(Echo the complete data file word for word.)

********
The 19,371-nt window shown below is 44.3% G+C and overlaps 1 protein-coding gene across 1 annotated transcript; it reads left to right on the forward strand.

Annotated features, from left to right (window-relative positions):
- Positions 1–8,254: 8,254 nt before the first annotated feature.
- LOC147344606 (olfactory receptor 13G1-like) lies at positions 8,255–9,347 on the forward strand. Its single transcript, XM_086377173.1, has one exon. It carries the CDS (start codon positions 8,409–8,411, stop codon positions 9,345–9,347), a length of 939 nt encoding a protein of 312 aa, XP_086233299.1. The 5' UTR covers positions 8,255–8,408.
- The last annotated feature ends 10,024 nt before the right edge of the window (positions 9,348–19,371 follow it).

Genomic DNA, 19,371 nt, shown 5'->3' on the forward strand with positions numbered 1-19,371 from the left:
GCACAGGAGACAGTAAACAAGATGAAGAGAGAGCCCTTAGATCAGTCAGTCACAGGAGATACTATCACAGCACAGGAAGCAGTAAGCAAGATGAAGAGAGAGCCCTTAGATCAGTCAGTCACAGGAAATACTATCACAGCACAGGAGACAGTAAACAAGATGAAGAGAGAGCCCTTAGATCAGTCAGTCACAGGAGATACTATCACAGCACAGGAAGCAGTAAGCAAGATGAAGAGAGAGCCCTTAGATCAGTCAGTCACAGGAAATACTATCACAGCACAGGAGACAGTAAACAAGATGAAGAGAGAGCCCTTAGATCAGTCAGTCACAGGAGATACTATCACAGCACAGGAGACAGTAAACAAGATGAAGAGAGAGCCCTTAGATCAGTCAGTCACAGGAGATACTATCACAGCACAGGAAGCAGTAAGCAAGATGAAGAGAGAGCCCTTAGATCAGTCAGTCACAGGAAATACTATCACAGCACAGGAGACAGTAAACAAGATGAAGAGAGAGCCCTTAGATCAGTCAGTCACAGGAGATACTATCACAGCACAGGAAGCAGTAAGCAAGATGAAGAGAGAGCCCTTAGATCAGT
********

The 19,371-nt window shown below is 44.3% G+C and overlaps 1 protein-coding gene across 1 annotated transcript; it reads left to right on the forward strand.

Annotated features, from left to right (window-relative positions):
- Positions 1–8,254: 8,254 nt before the first annotated feature.
- LOC147344606 (olfactory receptor 13G1-like) lies at positions 8,255–9,347 on the forward strand. Its single transcript, XM_086377173.1, has one exon. It carries the CDS (start codon positions 8,409–8,411, stop codon positions 9,345–9,347), a length of 939 nt encoding a protein of 312 aa, XP_086233299.1. The 5' UTR covers positions 8,255–8,408.
- The last annotated feature ends 10,024 nt before the right edge of the window (positions 9,348–19,371 follow it).

Genomic DNA, 19,371 nt, shown 5'->3' on the forward strand with positions numbered 1-19,371 from the left:
GCACAGGAGACAGTAAACAAGATGAAGAGAGAGCCCTTAGATCAGTCAGTCACAGGAGATACTATCACAGCACAGGAAGCAGTAAGCAAGATGAAGAGAGAGCCCTTAGATCAGTCAGTCACAGGAAATACTATCACAGCACAGGAGACAGTAAACAAGATGAAGAGAGAGCCCTTAGATCAGTCAGTCACAGGAGATACTATCACAGCACAGGAAGCAGTAAGCAAGATGAAGAGAGAGCCCTTAGATCAGTCAGTCACAGGAAATACTATCACAGCACAGGAGACAGTAAACAAGATGAAGAGAGAGCCCTTAGATCAGTCAGTCACAGGAGATACTATCACAGCACAGGAGACAGTAAACAAGATGAAGAGAGAGCCCTTAGATCAGTCAGTCACAGGAGATACTATCACAGCACAGGAAGCAGTAAGCAAGATGAAGAGAGAGCCCTTAGATCAGTCAGTCACAGGAAATACTATCACAGCACAGGAGACAGTAAACAAGATGAAGAGAGAGCCCTTAGATCAGTCAGTCACAGGAGATACTATCACAGCACAGGAAGCAGTAAGCAAGATGAAGAGAGAGCCCTTAGATCAGT